The Pros were the first team in the history of the APFA to complete a non-modern "perfect season". Only four other teams have since accomplished this feat: the 1922 Canton Bulldogs at 10–0–2, the 1923 Canton Bulldogs at 11–0–1, the 1929 Green Bay Packers at 12–0–1, and the 1972 Miami Dolphins at 17–0–0. In 1972, the NFL changed the rules, so ties count as a half-win and a half-loss.
Even though the Pros were given the trophy in 1920, the league lost track of the event, and for a long time published in its own record books that the 1920 championship was undecided. It was not until the 1970s that the NFL discovered this early vote on awarding the Akron Pros the championship.
Bruce Copeland, sportswriter for the Rock Island Argus, compiled the All-Pro list for 1920. He used the games played in Rock Island, other newspapers, and his own memory to determine the first-, second-, and third-team All-Pro list. Pro-Football-Reference.com uses this list as the official All-Pro list of 1920. Twenty of the players were from Illinois and thirteen were from Ohio. The Rock Island Independents had the most players on the list (9), and Racine Cardinals had the least (1).
As of 2012, 10 players have been enshrined in the Pro Football Hall of Fame who played in the 1920 APFA season. One non-player, Joseph Carr, the owner of the Columbus Panhandles in the 1920 season and league president from 1921–1939, was also elected to the Hall.
Rock Island Independents
The 1920 Akron Pros season was the franchise's inaugural season with the American Professional Football Association (APFA) and twelfth total season as a team. The Pros entered the season coming off a 5–5 record in 1919 as the Akron Indians in the Ohio League. The Indians were sold to Art Ranney and Frank Nied, two businessmen, to help achieve a better record and crowd. Several representatives from the Ohio League wanted to form a new professional league; thus, the APFA was created.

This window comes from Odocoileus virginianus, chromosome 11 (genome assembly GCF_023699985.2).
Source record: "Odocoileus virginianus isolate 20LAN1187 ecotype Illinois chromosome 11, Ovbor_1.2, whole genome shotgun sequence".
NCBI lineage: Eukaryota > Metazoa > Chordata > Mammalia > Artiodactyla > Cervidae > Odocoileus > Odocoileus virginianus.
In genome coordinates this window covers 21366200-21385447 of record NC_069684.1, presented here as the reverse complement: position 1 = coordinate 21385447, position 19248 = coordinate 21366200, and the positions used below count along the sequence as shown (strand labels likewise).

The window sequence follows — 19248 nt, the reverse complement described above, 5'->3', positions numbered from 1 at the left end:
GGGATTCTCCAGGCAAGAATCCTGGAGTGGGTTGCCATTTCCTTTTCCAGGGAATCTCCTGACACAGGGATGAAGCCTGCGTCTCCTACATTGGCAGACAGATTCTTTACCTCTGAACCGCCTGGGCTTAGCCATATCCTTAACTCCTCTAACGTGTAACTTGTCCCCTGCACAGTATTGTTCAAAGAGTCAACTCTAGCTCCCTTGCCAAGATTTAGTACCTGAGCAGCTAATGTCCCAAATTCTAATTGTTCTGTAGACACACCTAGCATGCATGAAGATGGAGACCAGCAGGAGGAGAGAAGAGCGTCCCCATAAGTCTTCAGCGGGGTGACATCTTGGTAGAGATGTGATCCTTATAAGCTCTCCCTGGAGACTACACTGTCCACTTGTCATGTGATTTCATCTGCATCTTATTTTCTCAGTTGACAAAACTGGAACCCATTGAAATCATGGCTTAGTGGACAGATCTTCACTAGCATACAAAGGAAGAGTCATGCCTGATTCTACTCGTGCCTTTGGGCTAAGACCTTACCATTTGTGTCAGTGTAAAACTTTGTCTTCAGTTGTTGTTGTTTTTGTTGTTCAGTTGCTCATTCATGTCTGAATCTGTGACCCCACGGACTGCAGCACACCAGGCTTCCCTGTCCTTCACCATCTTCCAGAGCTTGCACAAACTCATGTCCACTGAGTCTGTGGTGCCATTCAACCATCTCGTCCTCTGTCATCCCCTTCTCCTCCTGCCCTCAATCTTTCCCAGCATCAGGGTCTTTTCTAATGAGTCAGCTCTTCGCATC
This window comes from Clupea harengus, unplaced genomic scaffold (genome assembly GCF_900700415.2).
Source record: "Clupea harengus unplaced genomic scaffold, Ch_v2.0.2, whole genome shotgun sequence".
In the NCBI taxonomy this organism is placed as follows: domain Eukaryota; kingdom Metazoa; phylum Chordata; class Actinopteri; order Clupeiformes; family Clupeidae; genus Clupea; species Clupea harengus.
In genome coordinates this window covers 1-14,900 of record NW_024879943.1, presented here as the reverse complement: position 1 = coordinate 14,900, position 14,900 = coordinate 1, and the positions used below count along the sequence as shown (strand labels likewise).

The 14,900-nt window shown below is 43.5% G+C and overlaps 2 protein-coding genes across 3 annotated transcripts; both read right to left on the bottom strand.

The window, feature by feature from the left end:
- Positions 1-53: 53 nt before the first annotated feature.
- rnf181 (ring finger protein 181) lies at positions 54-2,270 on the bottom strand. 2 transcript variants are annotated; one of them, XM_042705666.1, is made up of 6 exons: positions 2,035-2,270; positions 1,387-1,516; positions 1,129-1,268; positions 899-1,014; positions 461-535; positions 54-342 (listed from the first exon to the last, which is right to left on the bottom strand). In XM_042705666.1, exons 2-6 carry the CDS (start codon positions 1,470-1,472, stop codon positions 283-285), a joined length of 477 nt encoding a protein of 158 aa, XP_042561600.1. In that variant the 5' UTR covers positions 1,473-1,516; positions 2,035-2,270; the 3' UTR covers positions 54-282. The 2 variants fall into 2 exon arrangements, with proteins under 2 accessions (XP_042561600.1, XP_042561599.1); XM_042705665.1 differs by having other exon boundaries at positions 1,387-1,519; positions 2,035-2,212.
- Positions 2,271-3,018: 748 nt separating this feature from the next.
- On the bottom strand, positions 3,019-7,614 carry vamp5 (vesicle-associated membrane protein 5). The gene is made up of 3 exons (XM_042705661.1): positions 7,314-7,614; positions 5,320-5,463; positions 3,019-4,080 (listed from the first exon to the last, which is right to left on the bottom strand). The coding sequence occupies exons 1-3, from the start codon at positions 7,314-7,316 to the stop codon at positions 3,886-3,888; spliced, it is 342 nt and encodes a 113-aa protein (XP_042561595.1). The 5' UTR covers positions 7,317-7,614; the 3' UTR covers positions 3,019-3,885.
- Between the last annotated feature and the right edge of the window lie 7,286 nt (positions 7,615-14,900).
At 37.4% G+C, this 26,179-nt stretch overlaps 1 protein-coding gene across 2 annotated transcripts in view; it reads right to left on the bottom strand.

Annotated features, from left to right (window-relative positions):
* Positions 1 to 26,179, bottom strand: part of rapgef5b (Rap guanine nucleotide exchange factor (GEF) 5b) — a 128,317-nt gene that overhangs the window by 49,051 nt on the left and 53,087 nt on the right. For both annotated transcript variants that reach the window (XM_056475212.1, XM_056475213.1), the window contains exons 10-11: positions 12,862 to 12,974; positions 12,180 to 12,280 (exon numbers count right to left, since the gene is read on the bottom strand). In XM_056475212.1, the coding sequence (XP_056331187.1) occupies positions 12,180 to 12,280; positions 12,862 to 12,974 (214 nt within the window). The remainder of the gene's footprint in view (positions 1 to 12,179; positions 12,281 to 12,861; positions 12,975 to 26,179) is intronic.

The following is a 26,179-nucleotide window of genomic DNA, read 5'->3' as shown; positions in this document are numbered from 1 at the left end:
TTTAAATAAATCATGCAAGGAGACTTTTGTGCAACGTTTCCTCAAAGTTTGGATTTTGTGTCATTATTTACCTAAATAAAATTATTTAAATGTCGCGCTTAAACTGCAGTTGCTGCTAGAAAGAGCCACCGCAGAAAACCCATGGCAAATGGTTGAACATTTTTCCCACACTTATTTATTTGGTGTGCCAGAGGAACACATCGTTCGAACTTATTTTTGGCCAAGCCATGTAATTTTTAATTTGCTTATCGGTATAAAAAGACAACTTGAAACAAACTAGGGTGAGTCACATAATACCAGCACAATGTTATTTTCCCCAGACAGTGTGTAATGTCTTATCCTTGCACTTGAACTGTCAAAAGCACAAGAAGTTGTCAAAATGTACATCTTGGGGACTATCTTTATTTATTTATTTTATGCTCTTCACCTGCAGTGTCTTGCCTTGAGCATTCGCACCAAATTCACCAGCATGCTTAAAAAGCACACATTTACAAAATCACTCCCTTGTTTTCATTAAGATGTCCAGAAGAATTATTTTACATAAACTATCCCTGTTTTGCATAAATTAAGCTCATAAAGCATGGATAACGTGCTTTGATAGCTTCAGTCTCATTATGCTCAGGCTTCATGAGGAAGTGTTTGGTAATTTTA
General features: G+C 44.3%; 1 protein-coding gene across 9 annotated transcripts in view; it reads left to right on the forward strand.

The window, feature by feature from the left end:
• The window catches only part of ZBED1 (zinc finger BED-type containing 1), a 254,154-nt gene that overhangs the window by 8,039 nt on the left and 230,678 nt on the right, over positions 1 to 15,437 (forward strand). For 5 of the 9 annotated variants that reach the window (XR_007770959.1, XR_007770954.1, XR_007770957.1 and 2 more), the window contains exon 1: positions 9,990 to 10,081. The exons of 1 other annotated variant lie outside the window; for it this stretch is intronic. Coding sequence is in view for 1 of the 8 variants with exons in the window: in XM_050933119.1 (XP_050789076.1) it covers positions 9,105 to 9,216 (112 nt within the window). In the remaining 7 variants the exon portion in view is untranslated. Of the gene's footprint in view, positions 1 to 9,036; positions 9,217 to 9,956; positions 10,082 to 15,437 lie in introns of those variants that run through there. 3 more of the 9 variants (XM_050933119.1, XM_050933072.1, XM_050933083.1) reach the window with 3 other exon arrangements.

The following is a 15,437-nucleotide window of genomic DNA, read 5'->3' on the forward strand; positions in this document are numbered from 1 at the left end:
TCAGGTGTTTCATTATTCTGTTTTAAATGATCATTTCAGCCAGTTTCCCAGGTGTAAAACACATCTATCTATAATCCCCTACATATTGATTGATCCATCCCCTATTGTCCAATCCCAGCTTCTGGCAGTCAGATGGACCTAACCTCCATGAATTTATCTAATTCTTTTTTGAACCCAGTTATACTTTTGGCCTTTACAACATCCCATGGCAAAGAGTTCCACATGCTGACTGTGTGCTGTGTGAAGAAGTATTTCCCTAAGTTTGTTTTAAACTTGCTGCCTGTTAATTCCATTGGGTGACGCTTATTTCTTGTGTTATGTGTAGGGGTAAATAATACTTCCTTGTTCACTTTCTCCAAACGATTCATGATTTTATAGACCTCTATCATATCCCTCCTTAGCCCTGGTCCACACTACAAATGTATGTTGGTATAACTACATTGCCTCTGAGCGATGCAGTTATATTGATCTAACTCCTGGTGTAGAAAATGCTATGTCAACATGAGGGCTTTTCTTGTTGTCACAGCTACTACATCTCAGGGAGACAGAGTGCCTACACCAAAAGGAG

Returning to the team for the 1920 season would be most of last year's team, including quarterback Fritz Pollard. The Pros also added end Bob Nash, who previously played for the Tigers, Al Garrett, and end Al Nesser of the famous Nesser brothers. They opened their regular season with a win over the Wheeling Stogies, en route to an 8–0–3 record. In week 11, the Pros traded Bob Nash—the first trade in APFA history. A meeting was held by the APFA to determine a winner, and the Pros' season concluded with the team winning the Brunswick-Balke Collender Cup for finishing first place in the APFA. The Decatur Staleys and the Buffalo All-Americans demanded the title because of the number of wins each team had.
Rip King and Fritz Pollard were named first-team all APFA and Alf Cobb was named second-team all APFA by the Rock Island Argus. The Pros only allowed 7 points all season, which was the lowest among all APFA teams. The 1920 Akron Pros are considered the first team in the history of the APFA to have an undefeated record. This changed with the 1972 rule change, however. In 2005, Pollard became the only player from the 1920 Akron Pros to be elected into the Professional Football Hall of Fame.1920 All-Pro Team
The 1920 All-Pro Team represented the All-Pro team for the 1920 season of the American Professional Football Association (APFA), later renamed the National Football League (NFL). It was compiled by sportswriter Bruce Copeland.Cooney Checkaye
Severin Joseph Checkaye (January 6, 1893 – November 18, 1970) was a professional football player, coach and owner. He was also a co-founder of the National Football League (NFL). Checkaye's franchise, the Muncie Flyers was a charter member of the league.Klinks Meyers